We caulked, hammered, and painted til 4.  The Irish girls were long gone for naps and we rocked it out with the other randomly wonderful volunteers.  It really is a great experience, I highly recommend it.  You can do as much or as little as you like.  It's pretty laissez faire, if you like running a saw, go for it.  Just sign the waiver first! I was particularly impressed by a rockin mom who project managed the whole building of the front staircase.  She rocked the house!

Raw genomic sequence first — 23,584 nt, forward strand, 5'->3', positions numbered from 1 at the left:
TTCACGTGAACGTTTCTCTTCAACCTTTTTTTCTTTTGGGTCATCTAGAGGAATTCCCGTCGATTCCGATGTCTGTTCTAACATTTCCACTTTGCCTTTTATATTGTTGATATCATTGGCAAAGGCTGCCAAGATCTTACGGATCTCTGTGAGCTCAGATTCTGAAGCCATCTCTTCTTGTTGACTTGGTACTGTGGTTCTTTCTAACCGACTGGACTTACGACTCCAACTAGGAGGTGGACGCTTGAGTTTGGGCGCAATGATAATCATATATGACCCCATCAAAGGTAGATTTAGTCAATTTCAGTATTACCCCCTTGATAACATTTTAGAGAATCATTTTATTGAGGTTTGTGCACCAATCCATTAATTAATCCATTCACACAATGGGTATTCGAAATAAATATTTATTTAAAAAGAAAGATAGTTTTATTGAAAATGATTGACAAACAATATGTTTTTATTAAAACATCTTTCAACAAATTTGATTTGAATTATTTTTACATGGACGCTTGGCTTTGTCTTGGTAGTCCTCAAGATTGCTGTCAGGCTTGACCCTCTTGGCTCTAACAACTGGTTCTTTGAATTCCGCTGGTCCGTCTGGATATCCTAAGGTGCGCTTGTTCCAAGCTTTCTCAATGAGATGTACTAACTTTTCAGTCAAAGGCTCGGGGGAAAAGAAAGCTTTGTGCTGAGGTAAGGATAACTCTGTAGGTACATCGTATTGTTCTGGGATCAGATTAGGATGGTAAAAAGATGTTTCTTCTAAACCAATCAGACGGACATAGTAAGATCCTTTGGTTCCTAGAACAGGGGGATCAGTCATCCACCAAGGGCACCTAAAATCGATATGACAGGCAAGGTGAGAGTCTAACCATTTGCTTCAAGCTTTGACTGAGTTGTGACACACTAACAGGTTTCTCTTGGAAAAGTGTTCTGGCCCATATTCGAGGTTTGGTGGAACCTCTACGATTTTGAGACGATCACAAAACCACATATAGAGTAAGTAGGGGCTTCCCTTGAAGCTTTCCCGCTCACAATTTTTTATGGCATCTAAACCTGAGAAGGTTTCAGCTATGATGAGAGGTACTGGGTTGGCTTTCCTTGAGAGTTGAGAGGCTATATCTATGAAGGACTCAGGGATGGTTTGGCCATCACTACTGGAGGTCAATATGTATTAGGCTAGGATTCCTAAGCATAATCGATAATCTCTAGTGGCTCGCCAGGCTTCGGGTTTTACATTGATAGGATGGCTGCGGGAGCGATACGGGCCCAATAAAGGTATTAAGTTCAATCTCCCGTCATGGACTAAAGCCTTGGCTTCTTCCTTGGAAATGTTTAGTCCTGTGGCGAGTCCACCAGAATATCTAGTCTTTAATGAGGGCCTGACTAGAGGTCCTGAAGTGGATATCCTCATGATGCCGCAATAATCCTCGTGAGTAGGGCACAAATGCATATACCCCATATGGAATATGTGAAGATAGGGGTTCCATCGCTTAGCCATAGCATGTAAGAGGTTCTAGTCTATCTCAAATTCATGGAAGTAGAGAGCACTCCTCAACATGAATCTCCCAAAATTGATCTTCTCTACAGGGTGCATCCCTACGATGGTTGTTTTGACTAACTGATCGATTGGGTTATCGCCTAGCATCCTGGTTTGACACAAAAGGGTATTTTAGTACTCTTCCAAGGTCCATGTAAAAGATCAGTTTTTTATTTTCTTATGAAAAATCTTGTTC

I had serious anxiety even choosing a restaurant for our "fancy dinner".  I mean, should we hit one of the historic old-line restaurants like Galatoire's, Commander's Palace, or K-Paul's Lousiana Kitchen, or maybe even Emeril's? I had cooked for Emeril at my old restaurant and it would be really meaningful to go there.  But Paul Prudhomme was one of the first New Orleans chefs that had really popularized the local cuisine.  He was the first chef I knew of when I was little that served that kind of cuisine.  I chose randomly and we got a table at Cochon, a place I was dying to go to.  It was fabulous! It was casual enough to serve pitchers of beer, which we totally were up for after a hard day, but fancy enough to feel really taken care of.  Boudin balls, roasted spicy oysters, and it was totally tough to even choose an entree: they had stewed rabbit with cornmeal dumplings, fisherman style roast fish, lots of pork specialties.  I chose the fish special: local pan-roasted drum fish with capers, brown butter lemon sauce, and some wonderful tidbits around it.  John got the beef brisket with horseradish potato salad, sooo good.  We had a fried peach pie for dessert, and just had to try one of the moonshines from the Moonshine Menu.  I s#$t you not, there is a moonshine menu!